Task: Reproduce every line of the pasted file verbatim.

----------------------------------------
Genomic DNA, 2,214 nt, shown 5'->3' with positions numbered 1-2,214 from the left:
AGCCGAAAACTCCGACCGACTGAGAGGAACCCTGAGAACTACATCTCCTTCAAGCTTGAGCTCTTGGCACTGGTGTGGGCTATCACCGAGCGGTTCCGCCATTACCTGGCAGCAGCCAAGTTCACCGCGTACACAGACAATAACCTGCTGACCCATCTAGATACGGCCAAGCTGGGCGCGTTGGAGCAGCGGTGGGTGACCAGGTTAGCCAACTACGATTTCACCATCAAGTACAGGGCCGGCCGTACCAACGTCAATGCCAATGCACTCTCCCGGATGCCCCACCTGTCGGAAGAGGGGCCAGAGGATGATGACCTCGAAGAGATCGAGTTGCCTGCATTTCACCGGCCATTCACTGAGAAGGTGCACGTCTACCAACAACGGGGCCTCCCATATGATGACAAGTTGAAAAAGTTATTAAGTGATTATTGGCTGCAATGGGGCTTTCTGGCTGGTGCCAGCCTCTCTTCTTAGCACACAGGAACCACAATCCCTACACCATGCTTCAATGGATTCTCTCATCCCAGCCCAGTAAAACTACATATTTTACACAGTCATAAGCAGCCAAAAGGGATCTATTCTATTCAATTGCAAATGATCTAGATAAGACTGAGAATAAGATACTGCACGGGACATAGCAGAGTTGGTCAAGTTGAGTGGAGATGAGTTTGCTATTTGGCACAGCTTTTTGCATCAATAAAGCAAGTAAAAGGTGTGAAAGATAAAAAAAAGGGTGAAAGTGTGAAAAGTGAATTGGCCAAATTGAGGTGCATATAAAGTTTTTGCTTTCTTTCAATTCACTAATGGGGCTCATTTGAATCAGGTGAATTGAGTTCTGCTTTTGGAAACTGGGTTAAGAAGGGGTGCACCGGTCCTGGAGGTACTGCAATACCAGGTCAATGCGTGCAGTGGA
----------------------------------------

Genomic DNA, 2,214 nt, shown 5'->3' with positions numbered 1-2,214 from the left:
AGCCGAAAACTCCGACCGACTGAGAGGAACCCTGAGAACTACATCTCCTTCAAGCTTGAGCTCTTGGCACTGGTGTGGGCTATCACCGAGCGGTTCCGCCATTACCTGGCAGCAGCCAAGTTCACCGCGTACACAGACAATAACCTGCTGACCCATCTAGATACGGCCAAGCTGGGCGCGTTGGAGCAGCGGTGGGTGACCAGGTTAGCCAACTACGATTTCACCATCAAGTACAGGGCCGGCCGTACCAACGTCAATGCCAATGCACTCTCCCGGATGCCCCACCTGTCGGAAGAGGGGCCAGAGGATGATGACCTCGAAGAGATCGAGTTGCCTGCATTTCACCGGCCATTCACTGAGAAGGTGCACGTCTACCAACAACGGGGCCTCCCATATGATGACAAGTTGAAAAAGTTATTAAGTGATTATTGGCTGCAATGGGGCTTTCTGGCTGGTGCCAGCCTCTCTTCTTAGCACACAGGAACCACAATCCCTACACCATGCTTCAATGGATTCTCTCATCCCAGCCCAGTAAAACTACATATTTTACACAGTCATAAGCAGCCAAAAGGGATCTATTCTATTCAATTGCAAATGATCTAGATAAGACTGAGAATAAGATACTGCACGGGACATAGCAGAGTTGGTCAAGTTGAGTGGAGATGAGTTTGCTATTTGGCACAGCTTTTTGCATCAATAAAGCAAGTAAAAGGTGTGAAAGATAAAAAAAAGGGTGAAAGTGTGAAAAGTGAATTGGCCAAATTGAGGTGCATATAAAGTTTTTGCTTTCTTTCAATTCACTAATGGGGCTCATTTGAATCAGGTGAATTGAGTTCTGCTTTTGGAAACTGGGTTAAGAAGGGGTGCACCGGTCCTGGAGGTACTGCAATACCAGGTCAATGCGTGCAGTGGA